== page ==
Safety Precautions to Remember When Working on Electrical Wiring

Whenever you are repairing, installing, or doing any work in your electrical system, you always run the risk of electrical burns, shocks, or electrocution. Although some homeowners who are experienced DIYers will be very familiar and confident with performing some basic electrical wiring tasks, it is strongly recommended that you seek the help of a skilled and licensed electrician when making any changes, repairs, or maintenance to your electrical wiring system at home.

However, if you think you are comfortable in doing electrical wiring on your own, it always pays to follow electrical safety best practices. When working with electricity safety must not be compromised, and some ground rules must be followed. Here are some basic guidelines regarding the safe handling of electricity you should know about:

  1. One of the golden rules when working with electricity is to avoid water or moisture at all times. Water plus electricity is a fatal combination as water increases the conductivity of electricity. Do not work on your electrical wiring with wet hands or if you are near wet surfaces.
  2. Before you start working on your electrical wiring or receptacles at home, be sure to turn off the power from the main source first to avoid the risk of electrocution. If possible, use a voltage tester to verify if there is still electricity running in an outlet or circuit before working on them.
  3. Always read the instructional or safety manual of the electric materials and tools you will be using. They are meant for your safety and to prevent accidents that could result in loss of property.
  4. Do not use an aluminum or steel ladder when working on hard-to-reach receptacles or circuits at home as they are good conductors of electricity. An electrical surge will ground you causing the whole electric current to pass through your body. Instead, use a ladder made up of bamboo, wood, or fiberglass.
  5. See to it that you know the wire color coding and current safety codes in your state or country.
  6. Consider upgrading old wirings and outdated circuit breakers. Outdated panels and circuits are prone to overheating and are among the leading causes of electrical fires. As an added benefit, newer models are known to be more energy efficient and big in performance. So, you can save more money and you are assured that they are risk-free and more durable.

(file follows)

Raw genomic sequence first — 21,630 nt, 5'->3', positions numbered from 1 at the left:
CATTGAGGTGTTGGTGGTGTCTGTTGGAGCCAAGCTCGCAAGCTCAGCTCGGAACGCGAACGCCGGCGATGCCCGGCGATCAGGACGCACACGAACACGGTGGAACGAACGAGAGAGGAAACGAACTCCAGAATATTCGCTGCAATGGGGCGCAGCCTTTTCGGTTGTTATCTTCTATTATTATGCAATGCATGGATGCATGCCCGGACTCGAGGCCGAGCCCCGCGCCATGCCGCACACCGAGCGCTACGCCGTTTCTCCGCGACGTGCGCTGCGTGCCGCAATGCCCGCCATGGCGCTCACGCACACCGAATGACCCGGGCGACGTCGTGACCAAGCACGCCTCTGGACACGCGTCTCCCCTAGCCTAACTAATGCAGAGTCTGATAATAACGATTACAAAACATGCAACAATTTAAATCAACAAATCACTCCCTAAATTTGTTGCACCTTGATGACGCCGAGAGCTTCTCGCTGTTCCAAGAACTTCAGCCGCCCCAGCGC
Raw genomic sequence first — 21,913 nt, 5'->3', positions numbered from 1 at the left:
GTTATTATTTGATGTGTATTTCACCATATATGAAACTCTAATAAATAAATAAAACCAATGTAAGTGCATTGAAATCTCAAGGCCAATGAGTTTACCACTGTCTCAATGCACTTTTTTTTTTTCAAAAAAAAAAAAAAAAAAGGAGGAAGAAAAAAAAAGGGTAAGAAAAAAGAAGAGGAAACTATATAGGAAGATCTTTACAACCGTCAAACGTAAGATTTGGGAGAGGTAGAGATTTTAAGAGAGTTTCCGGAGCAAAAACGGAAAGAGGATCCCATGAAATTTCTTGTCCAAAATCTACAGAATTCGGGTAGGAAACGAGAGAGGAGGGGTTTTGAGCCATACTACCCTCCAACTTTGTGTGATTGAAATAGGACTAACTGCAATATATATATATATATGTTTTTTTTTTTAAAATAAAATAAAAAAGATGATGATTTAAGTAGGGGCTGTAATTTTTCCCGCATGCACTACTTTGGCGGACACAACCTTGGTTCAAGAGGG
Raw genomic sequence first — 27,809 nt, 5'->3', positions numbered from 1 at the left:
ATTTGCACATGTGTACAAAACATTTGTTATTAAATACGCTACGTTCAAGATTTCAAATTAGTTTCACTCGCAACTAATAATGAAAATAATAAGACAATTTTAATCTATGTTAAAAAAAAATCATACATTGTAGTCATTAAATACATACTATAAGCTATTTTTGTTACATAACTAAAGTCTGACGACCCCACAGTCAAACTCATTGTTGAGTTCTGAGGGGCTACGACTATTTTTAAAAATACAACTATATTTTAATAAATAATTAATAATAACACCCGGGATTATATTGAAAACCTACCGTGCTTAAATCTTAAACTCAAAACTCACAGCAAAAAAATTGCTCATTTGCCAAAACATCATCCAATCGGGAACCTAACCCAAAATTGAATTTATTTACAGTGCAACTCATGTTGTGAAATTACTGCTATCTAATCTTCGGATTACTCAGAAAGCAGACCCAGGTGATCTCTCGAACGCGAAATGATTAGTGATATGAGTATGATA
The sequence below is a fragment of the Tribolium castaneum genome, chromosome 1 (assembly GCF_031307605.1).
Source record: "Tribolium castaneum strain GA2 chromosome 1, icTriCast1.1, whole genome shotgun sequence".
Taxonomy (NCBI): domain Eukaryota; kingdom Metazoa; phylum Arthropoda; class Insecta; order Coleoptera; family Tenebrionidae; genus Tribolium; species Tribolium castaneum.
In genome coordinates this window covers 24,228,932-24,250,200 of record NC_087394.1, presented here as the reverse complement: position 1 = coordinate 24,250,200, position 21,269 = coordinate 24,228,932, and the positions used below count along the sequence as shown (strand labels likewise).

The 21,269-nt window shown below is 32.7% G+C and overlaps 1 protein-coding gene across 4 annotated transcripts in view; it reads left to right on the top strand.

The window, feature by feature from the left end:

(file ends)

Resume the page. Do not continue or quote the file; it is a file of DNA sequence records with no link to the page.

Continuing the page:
7. Do not plug too many appliances in one particular outlet.
  8. Ensure you are protected whenever the task involves electricity. Always use appropriate insulated rubber gloves, boots, and goggles where applicable. It is also a good practice to use insulated tools when working with your electrical wiring.
  9. Write the purpose of each circuit breaker, switch, or fuse on the electric panel board. It’s a good idea to label the wires, so you know which wires belong to each other the moment you have to reconnect or replace them with new ones.
  10. Do not use equipment with frayed cords, exposed electrical parts, damaged insulation or broken plugs to minimize risks of electric shocks.
  11. Install GFCIs in all the outlets near damp areas like the kitchen and bathroom to minimize electric shock hazards.

The risk of electrical fires and injuries can be reduced by following safety precautions at all times when dealing with electricity. Never attempt to work on electrical wiring if you are not sure what to do or you have no knowledge about electrical wires. Working with electricity is a cutthroat business, and it is always much better to leave it to the experts. Contact a qualified electrician promptly if you notice electrical issues in your wiring at home. Ignoring the warning signs and delaying repairs will only make the problem worse.